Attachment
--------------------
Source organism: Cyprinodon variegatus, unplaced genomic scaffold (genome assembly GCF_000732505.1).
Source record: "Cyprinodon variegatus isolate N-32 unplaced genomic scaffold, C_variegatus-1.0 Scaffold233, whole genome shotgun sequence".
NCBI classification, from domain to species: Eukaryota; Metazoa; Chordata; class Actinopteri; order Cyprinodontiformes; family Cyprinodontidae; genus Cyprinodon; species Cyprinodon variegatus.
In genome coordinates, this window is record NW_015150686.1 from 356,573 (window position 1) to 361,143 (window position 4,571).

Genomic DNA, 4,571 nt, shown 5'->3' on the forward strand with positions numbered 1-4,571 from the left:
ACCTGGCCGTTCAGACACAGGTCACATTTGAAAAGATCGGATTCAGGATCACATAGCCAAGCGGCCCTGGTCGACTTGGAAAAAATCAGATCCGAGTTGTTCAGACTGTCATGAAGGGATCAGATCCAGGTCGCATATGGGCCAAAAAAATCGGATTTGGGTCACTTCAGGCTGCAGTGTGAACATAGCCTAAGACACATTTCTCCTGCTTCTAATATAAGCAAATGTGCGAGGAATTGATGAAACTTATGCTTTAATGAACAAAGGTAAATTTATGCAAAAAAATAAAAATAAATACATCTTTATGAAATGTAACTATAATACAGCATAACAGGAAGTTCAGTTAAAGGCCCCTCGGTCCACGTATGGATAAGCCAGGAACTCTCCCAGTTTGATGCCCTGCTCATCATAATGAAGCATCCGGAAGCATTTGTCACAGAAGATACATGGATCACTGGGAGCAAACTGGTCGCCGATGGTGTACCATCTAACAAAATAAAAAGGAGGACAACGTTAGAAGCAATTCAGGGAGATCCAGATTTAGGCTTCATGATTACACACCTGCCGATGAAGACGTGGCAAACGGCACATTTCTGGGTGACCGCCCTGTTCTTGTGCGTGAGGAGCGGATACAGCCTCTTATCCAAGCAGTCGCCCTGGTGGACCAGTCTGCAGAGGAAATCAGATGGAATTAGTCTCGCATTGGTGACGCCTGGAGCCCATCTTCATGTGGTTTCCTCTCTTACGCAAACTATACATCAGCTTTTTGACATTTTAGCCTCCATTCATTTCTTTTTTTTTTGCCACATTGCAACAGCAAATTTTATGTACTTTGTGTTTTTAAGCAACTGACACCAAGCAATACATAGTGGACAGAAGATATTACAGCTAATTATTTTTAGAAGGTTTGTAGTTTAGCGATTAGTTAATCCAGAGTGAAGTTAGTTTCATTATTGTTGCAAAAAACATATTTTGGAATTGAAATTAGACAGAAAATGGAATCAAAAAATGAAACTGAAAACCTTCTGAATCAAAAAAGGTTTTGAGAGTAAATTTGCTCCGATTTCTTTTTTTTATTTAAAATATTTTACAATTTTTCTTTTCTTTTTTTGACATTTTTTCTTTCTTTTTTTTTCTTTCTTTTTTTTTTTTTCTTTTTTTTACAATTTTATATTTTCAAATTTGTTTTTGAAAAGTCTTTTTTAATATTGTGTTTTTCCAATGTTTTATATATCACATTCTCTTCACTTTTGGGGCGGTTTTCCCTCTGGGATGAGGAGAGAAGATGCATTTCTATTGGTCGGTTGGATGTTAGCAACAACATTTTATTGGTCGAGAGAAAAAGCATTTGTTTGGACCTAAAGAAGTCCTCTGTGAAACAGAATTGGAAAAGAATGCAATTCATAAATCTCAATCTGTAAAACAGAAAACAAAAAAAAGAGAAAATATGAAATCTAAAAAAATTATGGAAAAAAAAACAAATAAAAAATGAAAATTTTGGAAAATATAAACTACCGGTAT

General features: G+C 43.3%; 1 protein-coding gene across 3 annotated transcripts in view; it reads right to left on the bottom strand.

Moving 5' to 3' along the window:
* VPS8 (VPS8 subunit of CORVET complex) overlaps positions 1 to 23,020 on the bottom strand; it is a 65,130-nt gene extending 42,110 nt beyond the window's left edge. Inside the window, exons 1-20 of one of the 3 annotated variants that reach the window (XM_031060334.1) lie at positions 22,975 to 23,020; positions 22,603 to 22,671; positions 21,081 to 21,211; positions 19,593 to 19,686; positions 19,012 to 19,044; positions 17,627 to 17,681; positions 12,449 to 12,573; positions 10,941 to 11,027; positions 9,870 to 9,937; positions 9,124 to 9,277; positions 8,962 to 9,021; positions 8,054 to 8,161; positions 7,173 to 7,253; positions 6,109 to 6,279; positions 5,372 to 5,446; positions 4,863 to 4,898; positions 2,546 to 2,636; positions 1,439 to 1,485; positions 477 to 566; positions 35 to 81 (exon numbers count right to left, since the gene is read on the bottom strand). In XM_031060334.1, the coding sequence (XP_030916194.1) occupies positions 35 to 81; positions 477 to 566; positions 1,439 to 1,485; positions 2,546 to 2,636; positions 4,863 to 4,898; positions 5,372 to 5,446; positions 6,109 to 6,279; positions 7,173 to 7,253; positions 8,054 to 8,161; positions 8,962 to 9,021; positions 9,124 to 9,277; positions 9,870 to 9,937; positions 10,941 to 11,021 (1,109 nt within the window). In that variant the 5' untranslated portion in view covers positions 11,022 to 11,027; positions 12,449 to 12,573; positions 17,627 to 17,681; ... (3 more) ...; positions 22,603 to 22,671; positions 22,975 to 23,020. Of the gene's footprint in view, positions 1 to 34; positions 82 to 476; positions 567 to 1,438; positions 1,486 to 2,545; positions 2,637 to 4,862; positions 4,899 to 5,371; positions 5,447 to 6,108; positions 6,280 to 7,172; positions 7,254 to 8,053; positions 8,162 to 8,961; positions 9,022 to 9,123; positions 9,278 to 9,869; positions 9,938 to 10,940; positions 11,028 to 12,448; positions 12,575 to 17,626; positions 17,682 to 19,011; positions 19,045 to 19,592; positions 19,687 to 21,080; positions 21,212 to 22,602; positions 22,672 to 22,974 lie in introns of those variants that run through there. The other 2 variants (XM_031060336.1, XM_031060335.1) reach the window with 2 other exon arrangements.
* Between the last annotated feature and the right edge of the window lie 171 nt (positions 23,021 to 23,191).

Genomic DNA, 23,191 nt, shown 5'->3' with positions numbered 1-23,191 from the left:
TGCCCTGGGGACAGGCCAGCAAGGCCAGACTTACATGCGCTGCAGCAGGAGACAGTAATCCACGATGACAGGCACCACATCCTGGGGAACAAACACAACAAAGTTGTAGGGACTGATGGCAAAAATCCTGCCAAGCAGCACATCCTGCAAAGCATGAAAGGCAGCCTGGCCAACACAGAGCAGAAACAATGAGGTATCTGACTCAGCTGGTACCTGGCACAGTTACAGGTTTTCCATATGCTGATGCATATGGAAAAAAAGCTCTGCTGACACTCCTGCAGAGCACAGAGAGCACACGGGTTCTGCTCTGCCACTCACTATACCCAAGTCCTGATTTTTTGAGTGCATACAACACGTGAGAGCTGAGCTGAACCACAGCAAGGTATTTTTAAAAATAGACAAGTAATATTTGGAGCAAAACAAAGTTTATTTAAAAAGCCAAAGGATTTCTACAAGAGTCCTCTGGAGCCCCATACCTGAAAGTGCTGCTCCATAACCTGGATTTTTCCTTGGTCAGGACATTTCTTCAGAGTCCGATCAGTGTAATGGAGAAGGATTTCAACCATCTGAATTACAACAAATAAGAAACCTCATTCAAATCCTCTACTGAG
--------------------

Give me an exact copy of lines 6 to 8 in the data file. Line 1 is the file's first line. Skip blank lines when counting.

ACCTGGCCGTTCAGACACAGGTCACATTTGAAAAGATCGGATTCAGGATCACATAGCCAAGCGGCCCTGGTCGACTTGGAAAAAATCAGATCCGAGTTGTTCAGACTGTCATGAAGGGATCAGATCCAGGTCGCATATGGGCCAAAAAAATCGGATTTGGGTCACTTCAGGCTGCAGTGTGAACATAGCCTAAGACACATTTCTCCTGCTTCTAATATAAGCAAATGTGCGAGGAATTGATGAAACTTATGCTTTAATGAACAAAGGTAAATTTATGCAAAAAAATAAAAATAAATACATCTTTATGAAATGTAACTATAATACAGCATAACAGGAAGTTCAGTTAAAGGCCCCTCGGTCCACGTATGGATAAGCCAGGAACTCTCCCAGTTTGATGCCCTGCTCATCATAATGAAGCATCCGGAAGCATTTGTCACAGAAGATACATGGATCACTGGGAGCAAACTGGTCGCCGATGGTGTACCATCTAACAAAATAAAAAGGAGGACAACGTTAGAAGCAATTCAGGGAGATCCAGATTTAGGCTTCATGATTACACACCTGCCGATGAAGACGTGGCAAACGGCACATTTCTGGGTGACCGCCCTGTTCTTGTGCGTGAGGAGCGGATACAGCCTCTTATCCAAGCAGTCGCCCTGGTGGACCAGTCTGCAGAGGAAATCAGATGGAATTAGTCTCGCATTGGTGACGCCTGGAGCCCATCTTCATGTGGTTTCCTCTCTTACGCAAACTATACATCAGCTTTTTGACATTTTAGCCTCCATTCATTTCTTTTTTTTTTGCCACATTGCAACAGCAAATTTTATGTACTTTGTGTTTTTAAGCAACTGACACCAAGCAATACATAGTGGACAGAAGATATTACAGCTAATTATTTTTAGAAGGTTTGTAGTTTAGCGATTAGTTAATCCAGAGTGAAGTTAGTTTCATTATTGTTGCAAAAAACATATTTTGGAATTGAAATTAGACAGAAAATGGAATCAAAAAATGAAACTGAAAACCTTCTGAATCAAAAAAGGTTTTGAGAGTAAATTTGCTCCGATTTCTTTTTTTTATTTAAAATATTTTACAATTTTTCTTTTCTTTTTTTGACATTTTTTCTTTCTTTTTTTTTCTTTCTTTTTTTTTTTTTCTTTTTTTTACAATTTTATATTTTCAAATTTGTTTTTGAAAAGTCTTTTTTAATATTGTGTTTTTCCAATGTTTTATATATCACATTCTCTTCACTTTTGGGGCGGTTTTCCCTCTGGGATGAGGAGAGAAGATGCATTTCTATTGGTCGGTTGGATGTTAGCAACAACATTTTATTGGTCGAGAGAAAAAGCATTTGTTTGGACCTAAAGAAGTCCTCTGTGAAACAGAATTGGAAAAGAATGCAATTCATAAATCTCAATCTGTAAAACAGAAAACAAAAAAAAGAGAAAATATGAAATCTAAAAAAATTATGGAAAAAAAAACAAATAAAAAATGAAAATTTTGGAAAATATAAACTACCGGTAT

General features: G+C 43.3%; 1 protein-coding gene across 3 annotated transcripts in view; it reads right to left on the bottom strand.

Moving 5' to 3' along the window: